Red Solo Cups and Diesel

By Carolyn Shearlock © 2015 • all rights reserved

Red Solo Cups and Diesel Fuel Don't Play Nice Together: Need a little container for draining a Racor fuel filter? Don't use a red Solo cup!

File this one under OOPS. Yesterday Dave went to drain the Racor filter and grabbed a red Solo cup to do so.

Great; it was the perfect size to fit the space in the engine compartment. He even made a comment about how much easier it was than the bottle he’d used the previous time.

After draining the Racor (mostly diesel fuel), Dave set the cup down in a drink holder while he put things back together in the engine compartment.

Five minutes later he spotted diesel fuel on the cockpit floor. Tracing it back, he found that the diesel had eaten holes in the bottom of the cup.

Red Solo Cups and Diesel Fuel Don't Play Nice Together: Need a little container for draining a Racor fuel filter? Don't use a red Solo cup!

We won’t make that mistake again.

The Solo cups have a recycling number 6 stamped in the bottom, I assume that any cups with a number six would be a problem. In a quick Google search, it turns out that #6 plastics are styrofoam and its relatives (polystyrene).

Hmm, I knew that styrofoam melted easily with many chemicals, I just didn’t realize that red Solo cups were made from “styrofoam.”

Do You Find The Boat Galley Useful?

You can support the site when you buy from Amazon by using the links on this site and the search bar below. No extra cost to you!

Comments

  1. I once put the fluid from our compass into a water bottle for temporary storage. Didn’t hurt he bottle any but while it was sitting there somebody picked it up by accident and took a drink!

  2. We put gasoline in a solo cup once… Oops!

  3. Use a plastic milk jug. Made of HDPE, same stuff as the plastic car bumpers and in my case my water tank.

    • Mike, no way is there room in the engine compartment under the Racor drain for a plastic milk jug. This was what he was draining the Racor into until he could transfer it into something “better” (such as a milk or water jug) to take it to the recycling center.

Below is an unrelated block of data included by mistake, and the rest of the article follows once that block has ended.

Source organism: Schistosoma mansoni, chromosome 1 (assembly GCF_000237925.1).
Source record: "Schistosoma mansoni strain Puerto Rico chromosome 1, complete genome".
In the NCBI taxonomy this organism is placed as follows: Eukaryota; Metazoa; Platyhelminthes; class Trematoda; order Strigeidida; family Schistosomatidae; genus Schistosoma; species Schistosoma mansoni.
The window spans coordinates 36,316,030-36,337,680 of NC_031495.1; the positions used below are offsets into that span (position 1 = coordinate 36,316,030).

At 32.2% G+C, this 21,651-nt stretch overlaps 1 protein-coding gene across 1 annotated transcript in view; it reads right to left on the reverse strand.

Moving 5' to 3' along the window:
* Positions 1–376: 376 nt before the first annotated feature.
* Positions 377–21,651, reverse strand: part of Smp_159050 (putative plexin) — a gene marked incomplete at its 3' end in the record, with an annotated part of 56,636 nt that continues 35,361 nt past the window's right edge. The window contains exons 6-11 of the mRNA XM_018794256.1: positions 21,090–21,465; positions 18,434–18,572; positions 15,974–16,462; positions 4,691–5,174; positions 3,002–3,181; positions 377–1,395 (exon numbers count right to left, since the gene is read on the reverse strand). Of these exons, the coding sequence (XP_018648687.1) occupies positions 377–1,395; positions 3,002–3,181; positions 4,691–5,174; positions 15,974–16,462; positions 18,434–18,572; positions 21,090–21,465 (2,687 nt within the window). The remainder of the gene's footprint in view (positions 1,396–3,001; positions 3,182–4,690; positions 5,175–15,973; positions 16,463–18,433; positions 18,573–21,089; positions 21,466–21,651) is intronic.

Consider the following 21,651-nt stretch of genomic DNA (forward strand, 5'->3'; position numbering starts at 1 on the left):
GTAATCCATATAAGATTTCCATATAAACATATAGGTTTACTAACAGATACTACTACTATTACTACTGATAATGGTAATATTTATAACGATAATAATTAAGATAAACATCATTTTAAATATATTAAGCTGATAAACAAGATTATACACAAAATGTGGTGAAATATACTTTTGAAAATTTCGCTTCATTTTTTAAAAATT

4. Don Koch says:

    If my memory serves me well, number six is PS, or polystyrene. So called styrofoam is EPS or expanded polystyrene. Cheap but not impervious to petrochemicals and oils.

  5. water bottles work, mixer bottles like tonic water etc also work. We have a pocket that holds several mixer bottles of diesel for filter changes.

  6. Empty quart lube oil containers…

  7. I find that containers with recycling numbers 2, 4, and 5 work for most things. 2 and 4 are High and Low density polyethylene and 5 is polypropylene. Those “semi-disposable” food containers they make now are usually one of those and I’ve found handy to have around outside the galley.

    Be glad it was only diesel and not something like gel coat or your mess could have been much worse.

    -Mike
    ThisRatSailed

  8. Holy crap! Good to know.

    Incidentally, last time I was in France one of my co-workers asked me, “Do all American parties really have red cups?”

    • Claire Ford says:

      Gimme Shelter, that quote had me laughing. It’s like everybody thinks we ride horses here in Texas.

  9. Your timing is incredible – as always. I’m changing my fuel filters today! Thank you!

  10. one red solo cup filled with gas from a jerrycan by the bikes by the trees and carried to stoke up the wet fire resulted in a flame that went from the throw point up the arm then trailed back to the trees, jerrycans and bikes. makes me laugh now but seeing my guy at the time go up in flames well…lesson learned

  11. Need to ad rum and chug-a-lug it!

  12. Made the red cup mistake when bleeding the fuel line last year – can be quite messy.

Add Your Thoughts

*

Please note: I'm currently cruising and don't have internet all the time. Comment approval may be delayed a few days!